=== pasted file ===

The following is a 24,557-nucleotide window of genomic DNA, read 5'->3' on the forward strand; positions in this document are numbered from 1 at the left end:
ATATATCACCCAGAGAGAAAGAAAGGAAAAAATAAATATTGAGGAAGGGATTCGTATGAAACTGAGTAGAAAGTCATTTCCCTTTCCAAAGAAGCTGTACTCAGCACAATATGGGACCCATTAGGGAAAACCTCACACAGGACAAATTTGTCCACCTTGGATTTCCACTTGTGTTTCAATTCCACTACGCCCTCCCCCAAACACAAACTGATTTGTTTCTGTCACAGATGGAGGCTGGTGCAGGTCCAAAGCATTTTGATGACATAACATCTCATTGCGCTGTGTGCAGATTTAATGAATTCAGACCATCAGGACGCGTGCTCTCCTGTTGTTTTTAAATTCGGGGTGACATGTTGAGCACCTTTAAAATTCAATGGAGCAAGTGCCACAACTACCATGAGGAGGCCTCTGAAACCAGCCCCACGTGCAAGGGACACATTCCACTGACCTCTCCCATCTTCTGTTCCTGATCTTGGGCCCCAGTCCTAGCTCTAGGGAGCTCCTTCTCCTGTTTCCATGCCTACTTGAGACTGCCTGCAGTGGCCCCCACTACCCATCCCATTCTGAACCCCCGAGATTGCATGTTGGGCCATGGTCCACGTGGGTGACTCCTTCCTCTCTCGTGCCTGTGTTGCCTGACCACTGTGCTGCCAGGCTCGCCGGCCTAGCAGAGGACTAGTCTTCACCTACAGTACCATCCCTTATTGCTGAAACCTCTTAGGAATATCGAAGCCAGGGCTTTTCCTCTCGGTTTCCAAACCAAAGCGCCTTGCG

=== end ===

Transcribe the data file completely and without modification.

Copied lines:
The following is a 24,557-nucleotide window of genomic DNA, read 5'->3' on the forward strand; positions in this document are numbered from 1 at the left end:
ATATATCACCCAGAGAGAAAGAAAGGAAAAAATAAATATTGAGGAAGGGATTCGTATGAAACTGAGTAGAAAGTCATTTCCCTTTCCAAAGAAGCTGTACTCAGCACAATATGGGACCCATTAGGGAAAACCTCACACAGGACAAATTTGTCCACCTTGGATTTCCACTTGTGTTTCAATTCCACTACGCCCTCCCCCAAACACAAACTGATTTGTTTCTGTCACAGATGGAGGCTGGTGCAGGTCCAAAGCATTTTGATGACATAACATCTCATTGCGCTGTGTGCAGATTTAATGAATTCAGACCATCAGGACGCGTGCTCTCCTGTTGTTTTTAAATTCGGGGTGACATGTTGAGCACCTTTAAAATTCAATGGAGCAAGTGCCACAACTACCATGAGGAGGCCTCTGAAACCAGCCCCACGTGCAAGGGACACATTCCACTGACCTCTCCCATCTTCTGTTCCTGATCTTGGGCCCCAGTCCTAGCTCTAGGGAGCTCCTTCTCCTGTTTCCATGCCTACTTGAGACTGCCTGCAGTGGCCCCCACTACCCATCCCATTCTGAACCCCCGAGATTGCATGTTGGGCCATGGTCCACGTGGGTGACTCCTTCCTCTCTCGTGCCTGTGTTGCCTGACCACTGTGCTGCCAGGCTCGCCGGCCTAGCAGAGGACTAGTCTTCACCTACAGTACCATCCCTTATTGCTGAAACCTCTTAGGAATATCGAAGCCAGGGCTTTTCCTCTCGGTTTCCAAACCAAAGCGCCTTGCG